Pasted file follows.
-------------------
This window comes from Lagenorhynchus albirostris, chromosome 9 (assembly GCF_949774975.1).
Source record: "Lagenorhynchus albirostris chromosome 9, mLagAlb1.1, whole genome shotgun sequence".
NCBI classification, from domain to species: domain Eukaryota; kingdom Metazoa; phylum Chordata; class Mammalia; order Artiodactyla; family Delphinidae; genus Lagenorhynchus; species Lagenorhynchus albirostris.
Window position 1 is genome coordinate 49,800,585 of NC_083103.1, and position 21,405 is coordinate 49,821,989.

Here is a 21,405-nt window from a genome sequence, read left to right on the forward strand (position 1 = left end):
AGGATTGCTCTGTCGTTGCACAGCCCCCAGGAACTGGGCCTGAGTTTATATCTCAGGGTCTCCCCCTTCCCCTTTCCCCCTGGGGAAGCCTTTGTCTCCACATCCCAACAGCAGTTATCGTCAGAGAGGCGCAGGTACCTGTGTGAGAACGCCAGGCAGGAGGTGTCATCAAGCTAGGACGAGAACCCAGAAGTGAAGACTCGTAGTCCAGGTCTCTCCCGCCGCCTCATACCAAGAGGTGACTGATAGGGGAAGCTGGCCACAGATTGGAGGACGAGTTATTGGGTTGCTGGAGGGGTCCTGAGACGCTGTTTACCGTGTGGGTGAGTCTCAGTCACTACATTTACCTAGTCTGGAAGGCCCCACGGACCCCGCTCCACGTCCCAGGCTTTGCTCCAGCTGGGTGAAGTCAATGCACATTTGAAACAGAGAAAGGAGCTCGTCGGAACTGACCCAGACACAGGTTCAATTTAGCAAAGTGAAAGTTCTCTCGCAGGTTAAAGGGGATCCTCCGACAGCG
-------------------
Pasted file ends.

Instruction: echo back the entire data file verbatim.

This window comes from Lagenorhynchus albirostris, chromosome 9 (assembly GCF_949774975.1).
Source record: "Lagenorhynchus albirostris chromosome 9, mLagAlb1.1, whole genome shotgun sequence".
NCBI classification, from domain to species: domain Eukaryota; kingdom Metazoa; phylum Chordata; class Mammalia; order Artiodactyla; family Delphinidae; genus Lagenorhynchus; species Lagenorhynchus albirostris.
Window position 1 is genome coordinate 49,800,585 of NC_083103.1, and position 21,405 is coordinate 49,821,989.

Here is a 21,405-nt window from a genome sequence, read left to right on the forward strand (position 1 = left end):
AGGATTGCTCTGTCGTTGCACAGCCCCCAGGAACTGGGCCTGAGTTTATATCTCAGGGTCTCCCCCTTCCCCTTTCCCCCTGGGGAAGCCTTTGTCTCCACATCCCAACAGCAGTTATCGTCAGAGAGGCGCAGGTACCTGTGTGAGAACGCCAGGCAGGAGGTGTCATCAAGCTAGGACGAGAACCCAGAAGTGAAGACTCGTAGTCCAGGTCTCTCCCGCCGCCTCATACCAAGAGGTGACTGATAGGGGAAGCTGGCCACAGATTGGAGGACGAGTTATTGGGTTGCTGGAGGGGTCCTGAGACGCTGTTTACCGTGTGGGTGAGTCTCAGTCACTACATTTACCTAGTCTGGAAGGCCCCACGGACCCCGCTCCACGTCCCAGGCTTTGCTCCAGCTGGGTGAAGTCAATGCACATTTGAAACAGAGAAAGGAGCTCGTCGGAACTGACCCAGACACAGGTTCAATTTAGCAAAGTGAAAGTTCTCTCGCAGGTTAAAGGGGATCCTCCGACAGCG